ماده خاکستری مغز و سفید زمان آرام سازی متقاطع در اسکیزوفرنی
|کد مقاله||سال انتشار||تعداد صفحات مقاله انگلیسی||ترجمه فارسی|
|31818||1999||8 صفحه PDF||سفارش دهید|
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Publisher : Elsevier - Science Direct (الزویر - ساینس دایرکت)
Journal : Psychiatry Research: Neuroimaging, Volume 91, Issue 2, 31 August 1999, Pages 93–100
Recent in vivo diffusion brain imaging studies of schizophrenic patients have revealed microstructural abnormalities, with low diffusion anisotropy present throughout much of cortical white matter. Brain anisotropy is produced when proton movement reflects physically restricted water movement, for example, by myelin sheaths. Conditions that increase self-diffusion, such as edema, may also alter the longitudinal and transverse relaxation time of protons, and it is possible that such changes could explain the observed anisotropy diminution seen in schizophrenia. To test this possibility, we calculated pixel-by-pixel transverse relaxation time (T2) and proton density (PD) maps for gray matter and white matter across eight 5-mm-thick axial slices of fast spin echo MRI in 10 control men (age 30–57 years) and 10 men with schizophrenia (age 32–64 years). Schizophrenics had significantly longer mean white matter T2 (84.0 vs. 81.9 ms, P<0.03) and gray matter T2 (95.1 vs. 92.2, P=0.003); their mean white and gray matter PD values were not significantly different from those of controls. Correlations were not significant between anisotropy and T2 in either grey or white matter but were significant between anisotropy and PD in white matter. T2 relaxation times are longer in schizophrenics than in controls in both gray and white matter whereas anisotropy reduction is restricted to white matter. Taken together, these results suggest that the process producing prolonged T2 does not fully account for the abnormally low anisotropy observed selectively in white matter in this group of schizophrenic patients.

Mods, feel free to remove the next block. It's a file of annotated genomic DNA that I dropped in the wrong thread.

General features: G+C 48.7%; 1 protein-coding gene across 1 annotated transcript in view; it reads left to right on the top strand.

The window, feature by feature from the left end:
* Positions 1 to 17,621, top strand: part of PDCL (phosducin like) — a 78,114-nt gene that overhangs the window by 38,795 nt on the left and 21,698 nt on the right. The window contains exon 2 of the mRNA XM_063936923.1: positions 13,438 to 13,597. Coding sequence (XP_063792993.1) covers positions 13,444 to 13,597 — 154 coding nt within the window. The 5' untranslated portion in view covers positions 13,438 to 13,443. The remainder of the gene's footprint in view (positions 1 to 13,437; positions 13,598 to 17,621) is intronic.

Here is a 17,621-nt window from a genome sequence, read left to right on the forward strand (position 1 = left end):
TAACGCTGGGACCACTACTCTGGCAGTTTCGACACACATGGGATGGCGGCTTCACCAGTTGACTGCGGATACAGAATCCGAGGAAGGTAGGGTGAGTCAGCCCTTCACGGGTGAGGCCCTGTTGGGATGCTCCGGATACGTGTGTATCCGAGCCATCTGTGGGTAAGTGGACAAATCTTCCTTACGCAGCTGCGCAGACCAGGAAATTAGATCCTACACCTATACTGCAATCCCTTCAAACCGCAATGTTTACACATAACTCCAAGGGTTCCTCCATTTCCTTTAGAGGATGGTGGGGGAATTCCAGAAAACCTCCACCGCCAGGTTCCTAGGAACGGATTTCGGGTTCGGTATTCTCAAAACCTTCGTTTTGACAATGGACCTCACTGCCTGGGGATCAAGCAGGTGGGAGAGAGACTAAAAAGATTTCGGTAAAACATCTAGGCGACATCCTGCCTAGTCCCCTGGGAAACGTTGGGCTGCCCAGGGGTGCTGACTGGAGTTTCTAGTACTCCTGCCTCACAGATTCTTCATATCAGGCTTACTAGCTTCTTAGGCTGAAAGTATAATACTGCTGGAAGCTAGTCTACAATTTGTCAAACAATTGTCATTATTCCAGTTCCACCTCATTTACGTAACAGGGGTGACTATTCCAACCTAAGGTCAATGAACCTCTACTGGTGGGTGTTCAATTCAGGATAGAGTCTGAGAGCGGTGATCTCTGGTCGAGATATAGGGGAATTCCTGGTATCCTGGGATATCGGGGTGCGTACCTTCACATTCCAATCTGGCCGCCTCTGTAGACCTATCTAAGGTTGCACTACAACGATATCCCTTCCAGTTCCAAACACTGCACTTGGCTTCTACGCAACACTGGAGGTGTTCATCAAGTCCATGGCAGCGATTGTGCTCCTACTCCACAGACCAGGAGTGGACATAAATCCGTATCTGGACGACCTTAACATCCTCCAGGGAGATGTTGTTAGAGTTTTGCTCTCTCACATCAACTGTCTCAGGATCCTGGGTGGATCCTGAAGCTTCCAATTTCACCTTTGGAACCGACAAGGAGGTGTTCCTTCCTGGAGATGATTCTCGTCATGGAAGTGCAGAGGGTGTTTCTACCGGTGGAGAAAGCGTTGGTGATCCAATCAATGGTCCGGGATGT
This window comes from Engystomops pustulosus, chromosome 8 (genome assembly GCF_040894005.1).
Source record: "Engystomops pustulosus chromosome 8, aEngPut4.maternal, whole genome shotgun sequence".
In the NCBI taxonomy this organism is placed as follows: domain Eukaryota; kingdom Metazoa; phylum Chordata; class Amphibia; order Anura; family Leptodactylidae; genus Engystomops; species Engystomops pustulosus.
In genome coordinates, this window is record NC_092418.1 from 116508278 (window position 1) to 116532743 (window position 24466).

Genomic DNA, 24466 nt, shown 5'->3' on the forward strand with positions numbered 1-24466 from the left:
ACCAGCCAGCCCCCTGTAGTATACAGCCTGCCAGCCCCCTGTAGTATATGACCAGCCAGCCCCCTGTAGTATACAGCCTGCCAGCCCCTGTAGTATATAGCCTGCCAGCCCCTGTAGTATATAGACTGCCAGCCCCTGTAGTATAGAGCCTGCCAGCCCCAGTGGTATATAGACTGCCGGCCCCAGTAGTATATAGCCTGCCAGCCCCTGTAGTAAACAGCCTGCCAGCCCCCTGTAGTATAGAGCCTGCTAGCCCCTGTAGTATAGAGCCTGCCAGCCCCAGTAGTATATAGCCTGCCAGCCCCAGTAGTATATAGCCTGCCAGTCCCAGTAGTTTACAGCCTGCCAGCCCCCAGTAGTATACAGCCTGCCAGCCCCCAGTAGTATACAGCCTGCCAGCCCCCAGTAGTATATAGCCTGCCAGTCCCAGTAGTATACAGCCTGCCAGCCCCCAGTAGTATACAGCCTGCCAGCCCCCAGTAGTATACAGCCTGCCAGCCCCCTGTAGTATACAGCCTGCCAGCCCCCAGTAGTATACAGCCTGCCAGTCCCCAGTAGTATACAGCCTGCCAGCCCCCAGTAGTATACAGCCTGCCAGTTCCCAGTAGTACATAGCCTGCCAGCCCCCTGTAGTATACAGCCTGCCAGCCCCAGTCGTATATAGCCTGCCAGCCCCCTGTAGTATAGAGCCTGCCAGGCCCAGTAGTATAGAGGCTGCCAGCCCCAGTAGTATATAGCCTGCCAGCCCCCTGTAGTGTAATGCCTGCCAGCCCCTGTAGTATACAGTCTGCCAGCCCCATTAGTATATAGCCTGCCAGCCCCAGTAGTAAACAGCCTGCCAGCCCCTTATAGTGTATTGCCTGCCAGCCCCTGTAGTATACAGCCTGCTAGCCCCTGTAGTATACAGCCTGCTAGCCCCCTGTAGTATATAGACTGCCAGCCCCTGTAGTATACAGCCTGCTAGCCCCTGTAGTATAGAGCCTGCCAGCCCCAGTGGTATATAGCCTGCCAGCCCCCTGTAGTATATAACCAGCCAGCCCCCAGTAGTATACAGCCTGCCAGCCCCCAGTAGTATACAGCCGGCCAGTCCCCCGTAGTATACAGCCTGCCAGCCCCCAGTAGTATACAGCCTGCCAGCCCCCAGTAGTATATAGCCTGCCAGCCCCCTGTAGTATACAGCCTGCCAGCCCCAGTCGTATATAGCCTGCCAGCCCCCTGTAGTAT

Over the last decade, numerous controlled in vivo magnetic resonance imaging (MRI) studies have examined the brain's macrostructure and have reported volume abnormalities in patients with schizophrenia [reviewed by Marsh et al. (1996) and Shenton et al. (1997)]. The general consensus is that the lateral and third ventricles are enlarged and that cortical gray matter deficits occur; less frequently reported are white matter volume deficits [e.g. gray matter (Harvey et al., 1994, Schlaepfer et al., 1994, Sullivan et al., 1998 and Zipursky et al., 1992); white matter (Breier et al., 1992, Buchanan et al., 1998 and Wolkin et al., 1998)]. Recently, diffusion weighted imaging, or diffusion tensor imaging (DTI) (Basser and Le Bihan, 1992, Basser et al., 1992 and Basser et al., 1994), which can quantitate the magnitude and directionality of tissue water mobility (i.e. self-diffusion) in three dimensions (Moseley et al., 1991 and Basser et al., 1994), has been used to examine the brain's white matter microstructure. When diffusion is constrained by a regular and orderly microstructure, such as white matter fibers, the water molecules tend to move faster and further along the fibers than perpendicular to them, and the diffusion is termed ‘anisotropic’. Contrarily, the diffusion of water molecules that move equally in all directions is ‘isotropic’. Buchsbaum et al. (1998) reported evidence of lower diffusion anisotropy in inferior portions of prefrontal white matter in schizophrenic patients than controls. In the study of Lim et al. (1999), schizophrenic patients exhibited lower anisotropy in white matter than controls, despite absence of a white matter volume deficit. In contrast to white matter, gray matter anisotropy did not distinguish the groups even though the schizophrenic patients had significant gray matter volume deficits. The abnormal white matter anisotropy in the schizophrenic patients was present in both hemispheres and was widespread, extending from the frontal to occipital brain regions. Decreased anisotropy and increased self-diffusion are seen in edema, demyelination and white matter hyperintensities (Spielman et al., 1996, Makris et al., 1997, Arnold et al., 1998, Miller et al., 1998 and Jones et al., 1999). Also seen in these conditions and phenomena are prolonged longitudinal and transverse relaxation times (T1 and T2) of water protons. It is possible that a common process is responsible, at least in part, for all three findings: decreased anisotropy, increased diffusion, and prolonged relaxation times. In addition to decreased anisotropy, prolonged T2 times have been reported in patients with schizophrenia in gray matter (Andreasen et al., 1991) and white matter (Williamson et al., 1992), including fornix (Supprian et al., 1997). Prolonged transverse and longitudinal relaxation times both occur in frontal and temporal cortex in patients with schizophrenia (Yurgelun-Todd et al., 1995, Yurgelun-Todd et al., 1996 and Yurgelun-Todd et al., in review). The purpose of this study was to examine the transverse relaxation time of brain gray matter and white matter separately in schizophrenics compared to controls and to examine the relationship of transverse relaxation time and proton density (PD) to diffusion anisotropy. Accordingly, we calculated pixel-by-pixel T2 and PD maps for gray matter and for white matter from the structural MRIs of the control subjects and schizophrenic patients collected in our previous study (Lim et al., 1999).